AIRMONT, N.Y. (CBSNewYork/AP) — A discrimination lawsuit has been filed on behalf of Orthodox Jewish residents in the Rockland County village of Airmont.

The U.S. attorney in the Southern District claims the village used zoning provisions to restrict Jewish people from worshipping in private homes and running a religious school.

READ MORE: 2 NYPD Officers, 1 Retired Officer Accused Of Taking Thousands Of Dollars In Bribes

It’s the third time since 1991 the village has been sued by the federal government for religious discrimination.

MORE FROM CBS NEW YORK

The last court-ordered consent decree against Airmont expired in 2015. Since then, the village has actively sought to prevent its Hasidic Jewish residents from operating home synagogues and a private religious school, according to the lawsuit filed in White Plains federal court.

READ MORE: Caught On Camera: Man Attacks, Robs Father And Son After Fender Bender In Queens

The lawsuit alleges regulations imposed by the village 27 miles (43 kilometers) north of New York City violate the Religious Land Use and Institutionalized Persons Act of 2000.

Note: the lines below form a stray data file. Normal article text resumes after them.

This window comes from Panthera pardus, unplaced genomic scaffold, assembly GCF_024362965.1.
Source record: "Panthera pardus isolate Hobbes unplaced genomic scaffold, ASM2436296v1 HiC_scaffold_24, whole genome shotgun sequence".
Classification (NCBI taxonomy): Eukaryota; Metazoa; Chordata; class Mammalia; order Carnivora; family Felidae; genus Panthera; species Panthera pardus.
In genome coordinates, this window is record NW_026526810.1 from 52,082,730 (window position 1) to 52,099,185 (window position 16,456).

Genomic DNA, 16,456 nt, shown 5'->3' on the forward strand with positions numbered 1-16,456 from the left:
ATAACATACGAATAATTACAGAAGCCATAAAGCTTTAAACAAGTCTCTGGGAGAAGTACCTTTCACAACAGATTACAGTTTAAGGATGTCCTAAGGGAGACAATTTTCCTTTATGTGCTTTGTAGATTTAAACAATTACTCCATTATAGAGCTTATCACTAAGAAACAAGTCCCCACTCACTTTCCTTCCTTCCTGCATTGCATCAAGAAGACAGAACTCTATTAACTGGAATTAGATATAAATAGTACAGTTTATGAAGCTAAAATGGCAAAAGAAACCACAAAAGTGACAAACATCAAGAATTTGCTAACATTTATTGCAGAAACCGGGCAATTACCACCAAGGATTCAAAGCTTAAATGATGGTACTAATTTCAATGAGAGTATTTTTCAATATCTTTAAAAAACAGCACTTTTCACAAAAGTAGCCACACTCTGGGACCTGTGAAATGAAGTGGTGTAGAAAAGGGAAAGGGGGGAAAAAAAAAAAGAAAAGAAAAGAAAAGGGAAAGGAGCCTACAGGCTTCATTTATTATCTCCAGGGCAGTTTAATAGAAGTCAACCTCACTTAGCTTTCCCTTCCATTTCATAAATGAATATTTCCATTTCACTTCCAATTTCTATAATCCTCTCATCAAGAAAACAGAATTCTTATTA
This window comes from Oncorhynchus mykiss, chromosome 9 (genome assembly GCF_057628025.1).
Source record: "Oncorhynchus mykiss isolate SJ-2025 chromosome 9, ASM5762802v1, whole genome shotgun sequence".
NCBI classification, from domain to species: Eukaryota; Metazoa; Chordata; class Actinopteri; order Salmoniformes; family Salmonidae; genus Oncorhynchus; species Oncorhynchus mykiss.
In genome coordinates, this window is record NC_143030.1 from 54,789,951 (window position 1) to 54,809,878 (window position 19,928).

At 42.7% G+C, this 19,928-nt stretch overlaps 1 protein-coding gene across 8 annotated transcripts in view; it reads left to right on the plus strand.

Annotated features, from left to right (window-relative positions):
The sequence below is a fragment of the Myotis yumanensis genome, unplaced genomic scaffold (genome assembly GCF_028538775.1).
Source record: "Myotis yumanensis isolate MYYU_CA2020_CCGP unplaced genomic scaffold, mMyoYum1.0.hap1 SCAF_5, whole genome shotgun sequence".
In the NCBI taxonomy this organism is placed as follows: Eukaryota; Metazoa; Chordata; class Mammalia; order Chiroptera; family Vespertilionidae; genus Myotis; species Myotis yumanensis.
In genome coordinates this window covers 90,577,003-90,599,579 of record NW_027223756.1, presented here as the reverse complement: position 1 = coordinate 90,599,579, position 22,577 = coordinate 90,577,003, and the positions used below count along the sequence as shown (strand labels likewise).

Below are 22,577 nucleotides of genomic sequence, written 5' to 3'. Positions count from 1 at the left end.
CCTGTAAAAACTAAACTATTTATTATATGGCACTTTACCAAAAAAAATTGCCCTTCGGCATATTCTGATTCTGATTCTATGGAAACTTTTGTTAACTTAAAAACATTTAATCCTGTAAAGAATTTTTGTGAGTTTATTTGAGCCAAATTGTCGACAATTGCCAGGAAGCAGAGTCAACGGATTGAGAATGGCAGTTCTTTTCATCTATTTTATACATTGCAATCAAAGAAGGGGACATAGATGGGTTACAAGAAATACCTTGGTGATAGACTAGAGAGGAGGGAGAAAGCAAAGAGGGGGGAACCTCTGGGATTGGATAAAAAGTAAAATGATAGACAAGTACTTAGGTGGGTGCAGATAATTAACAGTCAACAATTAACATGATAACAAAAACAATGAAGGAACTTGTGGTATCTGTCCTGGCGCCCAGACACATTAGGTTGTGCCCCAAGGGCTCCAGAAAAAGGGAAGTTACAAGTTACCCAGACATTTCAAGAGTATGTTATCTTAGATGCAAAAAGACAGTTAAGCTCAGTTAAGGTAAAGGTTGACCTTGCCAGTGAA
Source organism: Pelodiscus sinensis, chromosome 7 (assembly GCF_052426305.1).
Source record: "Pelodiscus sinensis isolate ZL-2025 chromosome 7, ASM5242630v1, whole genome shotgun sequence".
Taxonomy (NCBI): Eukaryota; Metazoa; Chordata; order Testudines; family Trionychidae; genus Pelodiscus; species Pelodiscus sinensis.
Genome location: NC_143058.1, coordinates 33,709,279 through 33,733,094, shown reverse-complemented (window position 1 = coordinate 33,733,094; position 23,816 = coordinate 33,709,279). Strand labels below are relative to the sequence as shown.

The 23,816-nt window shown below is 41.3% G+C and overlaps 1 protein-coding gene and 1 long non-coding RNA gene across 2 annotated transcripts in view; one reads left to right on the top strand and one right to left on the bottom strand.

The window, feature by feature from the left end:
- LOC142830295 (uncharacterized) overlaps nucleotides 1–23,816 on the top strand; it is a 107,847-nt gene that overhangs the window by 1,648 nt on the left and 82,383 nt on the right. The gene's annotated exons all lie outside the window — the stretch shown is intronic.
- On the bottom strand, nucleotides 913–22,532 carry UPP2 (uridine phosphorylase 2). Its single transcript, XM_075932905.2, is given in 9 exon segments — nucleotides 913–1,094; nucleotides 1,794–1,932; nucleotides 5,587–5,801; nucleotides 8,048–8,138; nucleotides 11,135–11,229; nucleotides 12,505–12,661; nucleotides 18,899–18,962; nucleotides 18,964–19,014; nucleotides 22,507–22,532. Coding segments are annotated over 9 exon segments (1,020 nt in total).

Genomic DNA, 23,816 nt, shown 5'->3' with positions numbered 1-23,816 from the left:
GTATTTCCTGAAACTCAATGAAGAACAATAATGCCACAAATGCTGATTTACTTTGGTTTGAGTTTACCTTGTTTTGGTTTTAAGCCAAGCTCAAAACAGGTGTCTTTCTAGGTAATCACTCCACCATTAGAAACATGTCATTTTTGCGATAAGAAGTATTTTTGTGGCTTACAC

Among other actions cited in the lawsuit, the village amended its zoning code in 2018 to strike “residential place of worship” as a recognized land use category, in violation of the terms of the judgment entered by the court in 1996.

The lawsuit says the village imposed a land-use moratorium designed to prevent the growing Hasidic community from developing property and targeted Hasidic residents with the threat of unfounded zoning violation fines.

MORE NEWS: COVID Vaccine Pop-Up Sites At Subway, Transit Hubs Target Commuters As FDA Approves Pfizer Vaccine For Children 12-15

(© Copyright 2020 CBS Broadcasting Inc. All Rights Reserved. The Associated Press contributed to this report.)